Interview by Visual Collaborative
March 2019 6 min read
Deborah Lundstrom is a Yoga practitioner based in Addis Ababa, Ethiopia. With a connection to the arts and it’s expressive forms, she shares with us her experiences and growth from California back to her home and business on the African continent.
Yoga in a sense is an art form, but more of a science for the body and mind. Tell us how you became an Yoga instructor?
In 2004 while living in Germany, I found a program teaching the holistic aspect of yoga and that is when I started to practice yoga regularly and started to make it a part of my day-to-day life. After attending classes for a year as a yoga student, I decided to take a four week intensive teachers training course in India, at that point my intention was not to become a teacher but to know and learn more about yoga. I saw myself very new to yoga, but throughout my yoga journey I am learning more and more that teaching yoga is not about knowing it all but sharing what one knows and every session is an opportunity to learn and grow as an instructor.
After my first teachers training course in India, I had an even deeper longing to learn more about yoga and the oldest natural healing science; Ayurveda. so I continued studying at the American University of Complementary Medicine in Los Angeles for another 3 years. Alongside to my studies I was also practicing in these two fields; I was giving private lessons in Yoga, and giving Ayurvedic consultations and treatments. Now that I am back to my birthplace Ethiopia, I had the opportunity to open and run a Yoga and Ayurveda wellness center called Tulsi.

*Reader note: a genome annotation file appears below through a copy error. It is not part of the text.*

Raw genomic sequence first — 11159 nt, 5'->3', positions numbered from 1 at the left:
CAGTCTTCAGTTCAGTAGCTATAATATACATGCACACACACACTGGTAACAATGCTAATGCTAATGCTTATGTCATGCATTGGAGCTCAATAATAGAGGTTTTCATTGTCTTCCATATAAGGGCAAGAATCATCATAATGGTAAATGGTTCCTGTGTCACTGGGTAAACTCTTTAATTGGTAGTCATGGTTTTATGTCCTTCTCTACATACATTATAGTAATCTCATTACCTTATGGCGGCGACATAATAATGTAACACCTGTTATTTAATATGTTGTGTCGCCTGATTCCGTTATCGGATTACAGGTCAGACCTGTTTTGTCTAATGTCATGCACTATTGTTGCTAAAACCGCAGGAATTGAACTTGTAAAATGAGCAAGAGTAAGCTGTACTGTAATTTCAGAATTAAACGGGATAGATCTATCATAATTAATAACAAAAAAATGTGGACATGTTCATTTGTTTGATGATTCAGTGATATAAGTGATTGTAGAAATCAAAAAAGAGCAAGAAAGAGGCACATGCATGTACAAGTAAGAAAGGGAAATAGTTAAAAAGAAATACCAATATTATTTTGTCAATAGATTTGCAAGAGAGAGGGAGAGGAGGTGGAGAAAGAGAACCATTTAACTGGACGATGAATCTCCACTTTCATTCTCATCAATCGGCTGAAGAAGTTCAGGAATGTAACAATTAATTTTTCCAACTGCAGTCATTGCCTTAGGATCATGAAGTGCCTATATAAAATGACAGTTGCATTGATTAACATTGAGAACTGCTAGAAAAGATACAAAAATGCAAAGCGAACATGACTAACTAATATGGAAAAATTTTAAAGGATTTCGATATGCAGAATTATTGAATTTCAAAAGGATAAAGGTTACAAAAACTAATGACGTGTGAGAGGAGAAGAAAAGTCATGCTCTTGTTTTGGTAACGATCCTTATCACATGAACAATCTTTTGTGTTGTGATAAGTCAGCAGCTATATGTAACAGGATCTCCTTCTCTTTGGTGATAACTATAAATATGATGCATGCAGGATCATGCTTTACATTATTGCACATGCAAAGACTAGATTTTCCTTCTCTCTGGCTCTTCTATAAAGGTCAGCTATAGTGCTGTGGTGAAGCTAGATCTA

You have lived in a number of places and now Addis Ababa Ethiopia, do you have a connection to the country? Tell us what took you there.
My mother is Ethiopian and I was born and brought up in Addis Ababa, the capital city of Ethiopia. I left to Germany at the age of 17 to continue my higher education. Now that I am married and a mother of two I want my children to grow up in the culture I grew up in and get to know their roots. I also came back to Ethiopia with the aim to share, heal and service others with this ancient and traditional knowledge of yoga and Ayurveda as well as practice these with self-discipline and awareness of the nature of body, mind and spirit.
Recognizing many art forms and its patrons, we understand you have relationships in art industry. Does your company Tulsi draw any inspiration from any secular or ancient art in consultations?
Painting, singing, and writing. I combine my yoga sessions with dancers and painters and musicians to find the language of our soul through art and express it through art. It could be that we move through our poses with the music and allow ourselves to follow the breath and the rhythm of the music and make them all one – the breath, the movement and the music. We sing mantras or just sounds to feel the vibration and experience the feeling and at the end of the session some people paint and others write on their experience.
This ancient wisdom gave me the tools of how I can find the love and light within me and all around me through physical exercise, proper breathing, relaxation and meditation.
In Africa where you presently reside, many conservative Africans remain skeptical on the healing processes of Yoga. Is there an approach you use to demystify superstitions or do you prefer people who already have some kind of knowledge about the practice?